By Emily C., Kali E., Sam I., Lisa K., and Erik P.
Our understanding of law and social policies in Early Modern England became clearer as we examined the legislation that intended to identify and punish sexual or religious deviants. With an eye to legal policy, the following research series focuses on intersections among bestiality, sodomy, lycanthropy, witchcraft, and fairies. Our collective research shows that the presence of these seemingly disparate categories of deviance ties figures in each group together, insofar as each threatened English communities’ social conventions and their perception of what constituted a wholly human body under law.
This collection of research looks at the following deviancies and what questions arise. For example homosexual and bestial acts, both considered sodomy under English law, were punishable by death because they violated religious expectations linked to human sexuality. These acts were “unnatural,” as they could never result in the birth of children; worse, they could result in the production of prodigies, or of human/beast hybrids. Laws on lycanthropy resembled sodomy to some extent; but differed in that the deviance was considered a mental rather than physical illness. Still, like sodomy, it could warrant the death penalty.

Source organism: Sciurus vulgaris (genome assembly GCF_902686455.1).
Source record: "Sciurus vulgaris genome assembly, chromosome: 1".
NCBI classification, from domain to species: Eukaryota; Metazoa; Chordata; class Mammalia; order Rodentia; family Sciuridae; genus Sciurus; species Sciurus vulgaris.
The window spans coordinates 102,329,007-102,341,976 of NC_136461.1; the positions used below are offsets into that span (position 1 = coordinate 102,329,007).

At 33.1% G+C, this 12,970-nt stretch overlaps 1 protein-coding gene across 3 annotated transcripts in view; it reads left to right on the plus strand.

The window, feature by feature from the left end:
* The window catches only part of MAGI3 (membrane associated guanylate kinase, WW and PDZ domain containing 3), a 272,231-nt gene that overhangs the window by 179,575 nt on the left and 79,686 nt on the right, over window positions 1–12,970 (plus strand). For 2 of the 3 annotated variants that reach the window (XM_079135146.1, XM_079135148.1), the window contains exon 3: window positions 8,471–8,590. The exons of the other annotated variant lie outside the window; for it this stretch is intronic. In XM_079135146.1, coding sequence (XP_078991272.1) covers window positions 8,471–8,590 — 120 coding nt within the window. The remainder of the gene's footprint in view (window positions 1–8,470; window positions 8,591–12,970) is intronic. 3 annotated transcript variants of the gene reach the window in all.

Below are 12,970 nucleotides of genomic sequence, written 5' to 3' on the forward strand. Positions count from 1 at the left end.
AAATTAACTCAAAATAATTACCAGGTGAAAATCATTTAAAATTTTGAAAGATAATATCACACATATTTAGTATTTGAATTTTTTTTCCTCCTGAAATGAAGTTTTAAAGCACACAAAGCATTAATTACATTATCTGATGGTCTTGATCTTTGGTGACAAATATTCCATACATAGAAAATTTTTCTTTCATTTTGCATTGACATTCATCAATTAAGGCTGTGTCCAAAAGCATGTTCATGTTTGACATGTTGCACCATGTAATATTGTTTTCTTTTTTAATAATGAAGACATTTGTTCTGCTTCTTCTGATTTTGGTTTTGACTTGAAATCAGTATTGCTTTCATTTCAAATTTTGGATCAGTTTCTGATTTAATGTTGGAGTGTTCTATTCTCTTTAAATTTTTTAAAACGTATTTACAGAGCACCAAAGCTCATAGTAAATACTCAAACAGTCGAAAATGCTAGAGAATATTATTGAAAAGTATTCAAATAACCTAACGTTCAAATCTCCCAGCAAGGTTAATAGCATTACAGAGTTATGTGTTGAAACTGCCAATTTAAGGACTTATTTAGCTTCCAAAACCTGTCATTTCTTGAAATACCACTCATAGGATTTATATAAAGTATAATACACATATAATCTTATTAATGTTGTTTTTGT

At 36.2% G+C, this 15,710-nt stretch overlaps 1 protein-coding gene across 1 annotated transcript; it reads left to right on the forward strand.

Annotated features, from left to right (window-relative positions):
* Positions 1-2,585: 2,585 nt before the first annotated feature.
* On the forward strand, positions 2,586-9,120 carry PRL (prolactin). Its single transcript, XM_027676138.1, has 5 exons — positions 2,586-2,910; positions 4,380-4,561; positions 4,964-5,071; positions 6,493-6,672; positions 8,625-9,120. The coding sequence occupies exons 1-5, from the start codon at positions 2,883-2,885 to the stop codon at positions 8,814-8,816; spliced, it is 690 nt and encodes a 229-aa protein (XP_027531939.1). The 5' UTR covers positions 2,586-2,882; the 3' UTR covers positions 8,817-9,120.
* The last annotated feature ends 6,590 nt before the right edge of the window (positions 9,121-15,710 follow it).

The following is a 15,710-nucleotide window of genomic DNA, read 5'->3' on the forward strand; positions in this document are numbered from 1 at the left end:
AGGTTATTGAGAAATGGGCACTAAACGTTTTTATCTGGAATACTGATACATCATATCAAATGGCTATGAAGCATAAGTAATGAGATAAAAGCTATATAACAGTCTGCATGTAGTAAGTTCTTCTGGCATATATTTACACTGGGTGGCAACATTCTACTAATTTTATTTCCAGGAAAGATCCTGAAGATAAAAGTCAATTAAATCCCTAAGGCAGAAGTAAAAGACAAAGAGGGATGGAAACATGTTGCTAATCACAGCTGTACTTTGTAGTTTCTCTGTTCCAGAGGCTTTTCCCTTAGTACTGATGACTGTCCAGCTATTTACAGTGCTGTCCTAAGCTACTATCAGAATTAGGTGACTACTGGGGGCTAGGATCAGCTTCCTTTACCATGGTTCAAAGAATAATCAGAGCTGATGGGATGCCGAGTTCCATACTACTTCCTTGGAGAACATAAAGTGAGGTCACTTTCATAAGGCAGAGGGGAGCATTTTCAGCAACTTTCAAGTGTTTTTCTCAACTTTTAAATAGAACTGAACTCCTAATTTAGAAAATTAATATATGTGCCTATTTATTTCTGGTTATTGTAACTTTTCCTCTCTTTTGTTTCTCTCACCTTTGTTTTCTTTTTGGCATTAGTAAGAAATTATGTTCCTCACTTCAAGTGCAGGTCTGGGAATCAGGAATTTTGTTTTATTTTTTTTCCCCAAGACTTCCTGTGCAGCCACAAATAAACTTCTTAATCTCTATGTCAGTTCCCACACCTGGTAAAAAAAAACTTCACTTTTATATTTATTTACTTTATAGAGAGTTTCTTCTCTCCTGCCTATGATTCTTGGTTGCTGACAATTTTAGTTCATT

Laws on witchcraft and the occult were complicated because some figures identified were charged while others were not. For example, John Dee was a prominent philosopher, but also an Occultist. While others of less educational or social status were punished for similar activities, John Dee was free to do as he pleased. Similarly, people could be accused of associating with fairies. In this time period, fairies were thought to be ‘devil spirits,’ often termed familiars, with the ability to corrupt the human soul. Those accused of interacting with fairies were, by definition, corrupting their souls and threatened the sanctity of their human bodies.
What all of these research topics have in common is that a social minority posed some sort of threat to what was considered mainstream. Our research aims to clarify why, how, and to what extent did these laws effect the people they targeted.